Is democracy under attack in Canada's largest city? Ontario's new government has turned upside down the upcoming Municipal Election in Toronto by announcing legislation to reduce the size of Toronto City Council from 47 this fall, to 25.
Currently there are 44 councillors but a Ward Boundary review was poised to increase that number to 47. Now that work and expense is being tossed out the window by the Ontario government. As well, the Province is suspending the upcoming election of Regional Chairs in Peel, York and Muskoka riding. Of course, former PC leader, Patrick Brown is running for the seat in Peel. Under the BNA Act of 1867, provinces have the power to make these changes. Municipalities are creatures of the Province.
The Ontario gov’t feels this move will save taxpayers about $25 million over four years although there is scant evidence to support that. Abacus Data conducted a survey of Toronto residents and found almost seven in 10 think the idea should be scrapped or postponed until the next election. That also includes one third of Toronto voters who cast a ballot for the PC’s. The majority of residents disapprove of the way it’s been handled and feel they weren’t consulted about the issue.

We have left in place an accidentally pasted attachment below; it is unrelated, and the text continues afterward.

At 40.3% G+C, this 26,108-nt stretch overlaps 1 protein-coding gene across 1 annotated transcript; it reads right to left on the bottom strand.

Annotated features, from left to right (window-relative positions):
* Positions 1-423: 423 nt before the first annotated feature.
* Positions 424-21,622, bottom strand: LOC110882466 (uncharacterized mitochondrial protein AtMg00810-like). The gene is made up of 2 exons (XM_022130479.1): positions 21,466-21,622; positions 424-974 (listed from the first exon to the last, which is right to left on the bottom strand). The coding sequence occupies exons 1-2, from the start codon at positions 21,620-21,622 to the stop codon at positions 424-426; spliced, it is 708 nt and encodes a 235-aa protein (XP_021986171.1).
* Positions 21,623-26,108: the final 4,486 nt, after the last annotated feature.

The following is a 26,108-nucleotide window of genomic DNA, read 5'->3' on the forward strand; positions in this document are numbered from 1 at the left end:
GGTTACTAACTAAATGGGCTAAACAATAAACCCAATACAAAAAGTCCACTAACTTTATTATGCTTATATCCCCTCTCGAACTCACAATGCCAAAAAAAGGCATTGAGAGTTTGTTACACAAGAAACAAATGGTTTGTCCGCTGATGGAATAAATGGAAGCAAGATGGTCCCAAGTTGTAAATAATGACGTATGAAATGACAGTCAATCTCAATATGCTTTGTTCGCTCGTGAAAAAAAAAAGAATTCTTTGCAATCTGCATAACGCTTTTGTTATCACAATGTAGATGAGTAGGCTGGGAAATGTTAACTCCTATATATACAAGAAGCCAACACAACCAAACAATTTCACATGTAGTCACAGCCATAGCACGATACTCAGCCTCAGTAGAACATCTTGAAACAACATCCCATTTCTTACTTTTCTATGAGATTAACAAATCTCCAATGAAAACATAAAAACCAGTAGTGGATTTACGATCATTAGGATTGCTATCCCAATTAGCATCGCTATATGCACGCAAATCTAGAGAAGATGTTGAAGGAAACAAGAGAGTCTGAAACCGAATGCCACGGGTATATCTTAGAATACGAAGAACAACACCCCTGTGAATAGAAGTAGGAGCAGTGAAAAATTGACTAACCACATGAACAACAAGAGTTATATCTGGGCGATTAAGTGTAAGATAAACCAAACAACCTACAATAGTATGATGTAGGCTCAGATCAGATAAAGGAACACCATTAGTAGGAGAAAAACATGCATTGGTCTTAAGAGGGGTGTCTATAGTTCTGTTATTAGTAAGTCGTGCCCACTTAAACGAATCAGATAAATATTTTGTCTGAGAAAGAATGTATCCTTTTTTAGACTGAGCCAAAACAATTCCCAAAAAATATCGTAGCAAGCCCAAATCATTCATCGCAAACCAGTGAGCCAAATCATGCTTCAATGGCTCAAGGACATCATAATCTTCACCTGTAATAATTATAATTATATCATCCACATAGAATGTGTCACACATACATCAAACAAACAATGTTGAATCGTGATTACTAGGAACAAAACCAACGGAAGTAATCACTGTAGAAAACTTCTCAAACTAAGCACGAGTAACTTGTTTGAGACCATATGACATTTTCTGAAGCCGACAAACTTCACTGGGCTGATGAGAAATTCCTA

While there is little the federal government can do, there is a growing chorus of outrage about what is happening in Toronto.
Director and co-founder of Democracy Watch, Professor of Law and Politics at the University of Ottawa.https://twitter.com/duffconacher?lang=en
MP Liberal member for Spadina Fort York, Parliamentary secretary to PM for Intergovernmental Affairs. He was also on Toronto City Council during Doug Ford's term.https://twitter.com/TOAdamVaughan
The map below shows how the votes are broken down by district.